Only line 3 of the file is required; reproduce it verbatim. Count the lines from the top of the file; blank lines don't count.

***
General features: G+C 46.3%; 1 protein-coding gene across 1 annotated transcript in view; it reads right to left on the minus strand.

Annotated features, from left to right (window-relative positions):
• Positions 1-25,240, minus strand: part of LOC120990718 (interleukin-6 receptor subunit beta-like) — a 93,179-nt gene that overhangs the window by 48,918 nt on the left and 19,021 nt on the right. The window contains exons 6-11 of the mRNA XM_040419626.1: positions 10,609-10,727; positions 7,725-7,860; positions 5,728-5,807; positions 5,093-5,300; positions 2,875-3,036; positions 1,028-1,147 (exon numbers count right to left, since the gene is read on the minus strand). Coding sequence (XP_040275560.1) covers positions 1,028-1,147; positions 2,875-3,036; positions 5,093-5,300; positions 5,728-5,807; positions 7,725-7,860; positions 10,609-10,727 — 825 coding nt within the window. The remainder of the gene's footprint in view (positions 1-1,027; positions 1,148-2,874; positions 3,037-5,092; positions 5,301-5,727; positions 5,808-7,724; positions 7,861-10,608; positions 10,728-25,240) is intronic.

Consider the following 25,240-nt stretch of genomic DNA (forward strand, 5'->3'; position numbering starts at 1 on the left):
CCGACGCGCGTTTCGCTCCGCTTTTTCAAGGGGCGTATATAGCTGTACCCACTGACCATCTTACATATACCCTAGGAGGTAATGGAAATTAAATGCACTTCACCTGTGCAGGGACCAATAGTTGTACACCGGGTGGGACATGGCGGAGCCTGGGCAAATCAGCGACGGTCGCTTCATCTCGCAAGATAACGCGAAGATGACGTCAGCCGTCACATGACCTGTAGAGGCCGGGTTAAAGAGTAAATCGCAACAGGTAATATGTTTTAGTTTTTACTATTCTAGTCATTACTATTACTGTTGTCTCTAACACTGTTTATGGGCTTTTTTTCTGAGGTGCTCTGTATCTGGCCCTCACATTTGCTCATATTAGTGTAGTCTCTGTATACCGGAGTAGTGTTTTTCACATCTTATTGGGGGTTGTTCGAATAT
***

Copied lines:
• Positions 1-25,240, minus strand: part of LOC120990718 (interleukin-6 receptor subunit beta-like) — a 93,179-nt gene that overhangs the window by 48,918 nt on the left and 19,021 nt on the right. The window contains exons 6-11 of the mRNA XM_040419626.1: positions 10,609-10,727; positions 7,725-7,860; positions 5,728-5,807; positions 5,093-5,300; positions 2,875-3,036; positions 1,028-1,147 (exon numbers count right to left, since the gene is read on the minus strand). Coding sequence (XP_040275560.1) covers positions 1,028-1,147; positions 2,875-3,036; positions 5,093-5,300; positions 5,728-5,807; positions 7,725-7,860; positions 10,609-10,727 — 825 coding nt within the window. The remainder of the gene's footprint in view (positions 1-1,027; positions 1,148-2,874; positions 3,037-5,092; positions 5,301-5,727; positions 5,808-7,724; positions 7,861-10,608; positions 10,728-25,240) is intronic.